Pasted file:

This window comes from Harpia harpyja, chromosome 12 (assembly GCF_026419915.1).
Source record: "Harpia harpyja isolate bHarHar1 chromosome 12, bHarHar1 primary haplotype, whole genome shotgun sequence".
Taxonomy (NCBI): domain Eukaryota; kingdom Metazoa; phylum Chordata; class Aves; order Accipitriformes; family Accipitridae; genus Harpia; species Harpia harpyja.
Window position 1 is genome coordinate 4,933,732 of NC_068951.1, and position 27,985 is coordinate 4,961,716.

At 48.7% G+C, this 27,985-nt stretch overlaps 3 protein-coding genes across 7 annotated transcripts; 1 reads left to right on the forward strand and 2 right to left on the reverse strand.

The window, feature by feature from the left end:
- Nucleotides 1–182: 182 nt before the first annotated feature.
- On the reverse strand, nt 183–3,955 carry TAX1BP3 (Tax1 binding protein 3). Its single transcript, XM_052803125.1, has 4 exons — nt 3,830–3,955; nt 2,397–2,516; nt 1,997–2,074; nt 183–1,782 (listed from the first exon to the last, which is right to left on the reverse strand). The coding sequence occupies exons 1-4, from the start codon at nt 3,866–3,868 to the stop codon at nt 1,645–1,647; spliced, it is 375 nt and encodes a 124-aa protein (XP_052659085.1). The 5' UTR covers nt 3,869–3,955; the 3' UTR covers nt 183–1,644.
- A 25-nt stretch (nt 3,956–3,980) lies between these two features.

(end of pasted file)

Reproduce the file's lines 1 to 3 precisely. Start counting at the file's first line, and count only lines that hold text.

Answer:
This window comes from Harpia harpyja, chromosome 12 (assembly GCF_026419915.1).
Source record: "Harpia harpyja isolate bHarHar1 chromosome 12, bHarHar1 primary haplotype, whole genome shotgun sequence".
Taxonomy (NCBI): domain Eukaryota; kingdom Metazoa; phylum Chordata; class Aves; order Accipitriformes; family Accipitridae; genus Harpia; species Harpia harpyja.